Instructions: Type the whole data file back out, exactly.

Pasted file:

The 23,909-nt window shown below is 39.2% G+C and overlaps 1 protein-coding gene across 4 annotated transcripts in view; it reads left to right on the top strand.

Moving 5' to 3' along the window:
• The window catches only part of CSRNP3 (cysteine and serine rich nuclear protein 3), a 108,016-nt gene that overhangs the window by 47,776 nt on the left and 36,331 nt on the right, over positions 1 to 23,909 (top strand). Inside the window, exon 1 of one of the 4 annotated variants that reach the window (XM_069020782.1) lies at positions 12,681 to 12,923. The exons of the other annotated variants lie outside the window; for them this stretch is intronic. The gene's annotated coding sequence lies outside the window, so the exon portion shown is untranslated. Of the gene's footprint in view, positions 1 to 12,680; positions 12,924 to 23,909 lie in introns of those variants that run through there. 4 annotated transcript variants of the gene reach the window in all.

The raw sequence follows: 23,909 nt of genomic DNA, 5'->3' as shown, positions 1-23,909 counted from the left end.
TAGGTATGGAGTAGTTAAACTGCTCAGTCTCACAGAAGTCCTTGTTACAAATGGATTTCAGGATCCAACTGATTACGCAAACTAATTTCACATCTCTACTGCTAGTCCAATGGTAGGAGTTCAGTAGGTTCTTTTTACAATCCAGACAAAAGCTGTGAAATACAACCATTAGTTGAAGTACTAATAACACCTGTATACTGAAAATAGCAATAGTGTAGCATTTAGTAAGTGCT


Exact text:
The 23,909-nt window shown below is 39.2% G+C and overlaps 1 protein-coding gene across 4 annotated transcripts in view; it reads left to right on the top strand.

Moving 5' to 3' along the window:
• The window catches only part of CSRNP3 (cysteine and serine rich nuclear protein 3), a 108,016-nt gene that overhangs the window by 47,776 nt on the left and 36,331 nt on the right, over positions 1 to 23,909 (top strand). Inside the window, exon 1 of one of the 4 annotated variants that reach the window (XM_069020782.1) lies at positions 12,681 to 12,923. The exons of the other annotated variants lie outside the window; for them this stretch is intronic. The gene's annotated coding sequence lies outside the window, so the exon portion shown is untranslated. Of the gene's footprint in view, positions 1 to 12,680; positions 12,924 to 23,909 lie in introns of those variants that run through there. 4 annotated transcript variants of the gene reach the window in all.

The raw sequence follows: 23,909 nt of genomic DNA, 5'->3' as shown, positions 1-23,909 counted from the left end.
TAGGTATGGAGTAGTTAAACTGCTCAGTCTCACAGAAGTCCTTGTTACAAATGGATTTCAGGATCCAACTGATTACGCAAACTAATTTCACATCTCTACTGCTAGTCCAATGGTAGGAGTTCAGTAGGTTCTTTTTACAATCCAGACAAAAGCTGTGAAATACAACCATTAGTTGAAGTACTAATAACACCTGTATACTGAAAATAGCAATAGTGTAGCATTTAGTAAGTGCT